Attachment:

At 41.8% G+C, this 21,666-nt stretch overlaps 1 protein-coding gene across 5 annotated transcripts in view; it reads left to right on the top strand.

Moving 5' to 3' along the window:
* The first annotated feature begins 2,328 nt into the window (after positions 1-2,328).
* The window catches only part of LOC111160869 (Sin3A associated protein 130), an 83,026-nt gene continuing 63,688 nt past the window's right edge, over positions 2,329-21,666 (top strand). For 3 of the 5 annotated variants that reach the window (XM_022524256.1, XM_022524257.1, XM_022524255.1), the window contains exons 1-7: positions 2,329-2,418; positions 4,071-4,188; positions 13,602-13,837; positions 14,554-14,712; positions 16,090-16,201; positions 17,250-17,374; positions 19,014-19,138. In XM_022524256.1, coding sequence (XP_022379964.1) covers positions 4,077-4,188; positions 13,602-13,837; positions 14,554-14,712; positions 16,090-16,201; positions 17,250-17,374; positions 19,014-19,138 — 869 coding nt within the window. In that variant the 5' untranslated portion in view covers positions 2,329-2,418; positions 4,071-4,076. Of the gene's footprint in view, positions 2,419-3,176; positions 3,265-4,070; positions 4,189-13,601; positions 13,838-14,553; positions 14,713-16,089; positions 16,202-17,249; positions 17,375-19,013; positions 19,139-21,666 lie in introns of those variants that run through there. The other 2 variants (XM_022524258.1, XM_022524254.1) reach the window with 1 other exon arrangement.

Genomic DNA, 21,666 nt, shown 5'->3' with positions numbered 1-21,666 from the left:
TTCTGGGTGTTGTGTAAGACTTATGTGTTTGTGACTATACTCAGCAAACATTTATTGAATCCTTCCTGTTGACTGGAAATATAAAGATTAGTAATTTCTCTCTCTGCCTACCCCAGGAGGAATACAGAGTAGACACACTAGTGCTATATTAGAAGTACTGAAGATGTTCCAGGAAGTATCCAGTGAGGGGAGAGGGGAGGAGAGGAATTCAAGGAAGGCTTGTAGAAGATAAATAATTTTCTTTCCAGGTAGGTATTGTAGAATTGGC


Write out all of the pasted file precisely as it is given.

At 41.8% G+C, this 21,666-nt stretch overlaps 1 protein-coding gene across 5 annotated transcripts in view; it reads left to right on the top strand.

Moving 5' to 3' along the window:
* The first annotated feature begins 2,328 nt into the window (after positions 1-2,328).
* The window catches only part of LOC111160869 (Sin3A associated protein 130), an 83,026-nt gene continuing 63,688 nt past the window's right edge, over positions 2,329-21,666 (top strand). For 3 of the 5 annotated variants that reach the window (XM_022524256.1, XM_022524257.1, XM_022524255.1), the window contains exons 1-7: positions 2,329-2,418; positions 4,071-4,188; positions 13,602-13,837; positions 14,554-14,712; positions 16,090-16,201; positions 17,250-17,374; positions 19,014-19,138. In XM_022524256.1, coding sequence (XP_022379964.1) covers positions 4,077-4,188; positions 13,602-13,837; positions 14,554-14,712; positions 16,090-16,201; positions 17,250-17,374; positions 19,014-19,138 — 869 coding nt within the window. In that variant the 5' untranslated portion in view covers positions 2,329-2,418; positions 4,071-4,076. Of the gene's footprint in view, positions 2,419-3,176; positions 3,265-4,070; positions 4,189-13,601; positions 13,838-14,553; positions 14,713-16,089; positions 16,202-17,249; positions 17,375-19,013; positions 19,139-21,666 lie in introns of those variants that run through there. The other 2 variants (XM_022524258.1, XM_022524254.1) reach the window with 1 other exon arrangement.

Genomic DNA, 21,666 nt, shown 5'->3' with positions numbered 1-21,666 from the left:
TTCTGGGTGTTGTGTAAGACTTATGTGTTTGTGACTATACTCAGCAAACATTTATTGAATCCTTCCTGTTGACTGGAAATATAAAGATTAGTAATTTCTCTCTCTGCCTACCCCAGGAGGAATACAGAGTAGACACACTAGTGCTATATTAGAAGTACTGAAGATGTTCCAGGAAGTATCCAGTGAGGGGAGAGGGGAGGAGAGGAATTCAAGGAAGGCTTGTAGAAGATAAATAATTTTCTTTCCAGGTAGGTATTGTAGAATTGGC